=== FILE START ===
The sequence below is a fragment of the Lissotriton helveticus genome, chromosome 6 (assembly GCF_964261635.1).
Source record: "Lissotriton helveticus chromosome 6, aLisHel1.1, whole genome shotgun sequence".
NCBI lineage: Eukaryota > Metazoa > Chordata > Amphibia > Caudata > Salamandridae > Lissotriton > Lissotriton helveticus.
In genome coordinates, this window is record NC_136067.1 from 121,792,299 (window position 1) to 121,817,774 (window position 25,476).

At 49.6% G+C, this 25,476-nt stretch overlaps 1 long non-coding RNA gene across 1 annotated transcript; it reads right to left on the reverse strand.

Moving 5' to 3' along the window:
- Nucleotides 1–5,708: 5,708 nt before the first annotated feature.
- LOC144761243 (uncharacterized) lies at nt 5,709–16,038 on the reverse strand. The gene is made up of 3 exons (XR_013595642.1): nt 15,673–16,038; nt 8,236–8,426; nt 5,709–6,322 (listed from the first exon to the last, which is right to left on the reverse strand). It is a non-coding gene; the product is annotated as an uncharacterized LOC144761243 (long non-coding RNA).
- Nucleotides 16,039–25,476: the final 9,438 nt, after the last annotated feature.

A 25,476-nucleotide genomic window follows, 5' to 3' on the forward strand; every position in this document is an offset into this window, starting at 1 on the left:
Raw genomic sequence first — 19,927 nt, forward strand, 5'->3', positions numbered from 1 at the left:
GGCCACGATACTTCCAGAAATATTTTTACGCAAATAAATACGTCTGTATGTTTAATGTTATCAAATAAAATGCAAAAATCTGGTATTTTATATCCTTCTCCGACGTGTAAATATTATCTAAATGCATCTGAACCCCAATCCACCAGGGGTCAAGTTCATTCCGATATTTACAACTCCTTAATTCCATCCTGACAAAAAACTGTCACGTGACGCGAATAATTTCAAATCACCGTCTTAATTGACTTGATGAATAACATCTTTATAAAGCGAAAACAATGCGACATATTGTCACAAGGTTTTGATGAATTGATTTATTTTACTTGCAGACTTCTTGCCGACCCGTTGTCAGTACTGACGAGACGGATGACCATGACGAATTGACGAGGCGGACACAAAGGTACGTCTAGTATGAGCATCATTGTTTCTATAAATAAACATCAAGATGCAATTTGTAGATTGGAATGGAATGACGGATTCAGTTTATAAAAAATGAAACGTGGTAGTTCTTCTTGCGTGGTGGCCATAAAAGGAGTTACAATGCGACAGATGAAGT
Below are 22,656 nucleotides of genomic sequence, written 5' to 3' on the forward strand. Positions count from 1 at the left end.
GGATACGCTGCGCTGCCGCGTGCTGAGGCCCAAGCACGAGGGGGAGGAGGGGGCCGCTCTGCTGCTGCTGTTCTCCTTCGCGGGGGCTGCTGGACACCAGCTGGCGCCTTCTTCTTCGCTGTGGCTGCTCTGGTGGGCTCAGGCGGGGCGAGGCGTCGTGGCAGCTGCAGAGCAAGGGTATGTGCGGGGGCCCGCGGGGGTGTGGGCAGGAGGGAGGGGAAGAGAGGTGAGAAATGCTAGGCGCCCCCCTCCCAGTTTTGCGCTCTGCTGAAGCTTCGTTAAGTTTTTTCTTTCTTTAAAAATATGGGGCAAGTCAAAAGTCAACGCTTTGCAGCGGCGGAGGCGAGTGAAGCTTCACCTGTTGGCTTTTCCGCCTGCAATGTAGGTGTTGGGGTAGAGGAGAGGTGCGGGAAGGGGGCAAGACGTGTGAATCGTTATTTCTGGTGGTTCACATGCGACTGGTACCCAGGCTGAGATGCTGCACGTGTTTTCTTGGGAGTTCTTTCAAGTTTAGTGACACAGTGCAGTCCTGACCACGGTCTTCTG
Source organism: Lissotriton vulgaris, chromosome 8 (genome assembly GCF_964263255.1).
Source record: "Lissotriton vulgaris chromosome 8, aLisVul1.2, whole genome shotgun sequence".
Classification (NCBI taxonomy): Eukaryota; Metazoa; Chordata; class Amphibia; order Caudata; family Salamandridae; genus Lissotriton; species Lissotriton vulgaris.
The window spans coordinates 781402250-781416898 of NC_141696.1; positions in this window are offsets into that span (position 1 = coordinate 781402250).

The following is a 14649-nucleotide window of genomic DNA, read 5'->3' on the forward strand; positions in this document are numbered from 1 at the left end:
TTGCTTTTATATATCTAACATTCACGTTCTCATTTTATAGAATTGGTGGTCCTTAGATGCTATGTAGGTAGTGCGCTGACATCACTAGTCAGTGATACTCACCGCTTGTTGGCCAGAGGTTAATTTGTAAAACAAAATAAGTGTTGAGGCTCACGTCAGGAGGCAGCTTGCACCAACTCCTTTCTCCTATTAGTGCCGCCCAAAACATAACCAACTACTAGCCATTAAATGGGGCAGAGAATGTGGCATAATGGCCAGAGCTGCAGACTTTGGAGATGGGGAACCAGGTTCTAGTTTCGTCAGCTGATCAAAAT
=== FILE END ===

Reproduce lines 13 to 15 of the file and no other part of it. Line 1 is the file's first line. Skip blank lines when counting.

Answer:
Below are 22,656 nucleotides of genomic sequence, written 5' to 3' on the forward strand. Positions count from 1 at the left end.
GGATACGCTGCGCTGCCGCGTGCTGAGGCCCAAGCACGAGGGGGAGGAGGGGGCCGCTCTGCTGCTGCTGTTCTCCTTCGCGGGGGCTGCTGGACACCAGCTGGCGCCTTCTTCTTCGCTGTGGCTGCTCTGGTGGGCTCAGGCGGGGCGAGGCGTCGTGGCAGCTGCAGAGCAAGGGTATGTGCGGGGGCCCGCGGGGGTGTGGGCAGGAGGGAGGGGAAGAGAGGTGAGAAATGCTAGGCGCCCCCCTCCCAGTTTTGCGCTCTGCTGAAGCTTCGTTAAGTTTTTTCTTTCTTTAAAAATATGGGGCAAGTCAAAAGTCAACGCTTTGCAGCGGCGGAGGCGAGTGAAGCTTCACCTGTTGGCTTTTCCGCCTGCAATGTAGGTGTTGGGGTAGAGGAGAGGTGCGGGAAGGGGGCAAGACGTGTGAATCGTTATTTCTGGTGGTTCACATGCGACTGGTACCCAGGCTGAGATGCTGCACGTGTTTTCTTGGGAGTTCTTTCAAGTTTAGTGACACAGTGCAGTCCTGACCACGGTCTTCTG
Source organism: Lissotriton vulgaris, chromosome 8 (genome assembly GCF_964263255.1).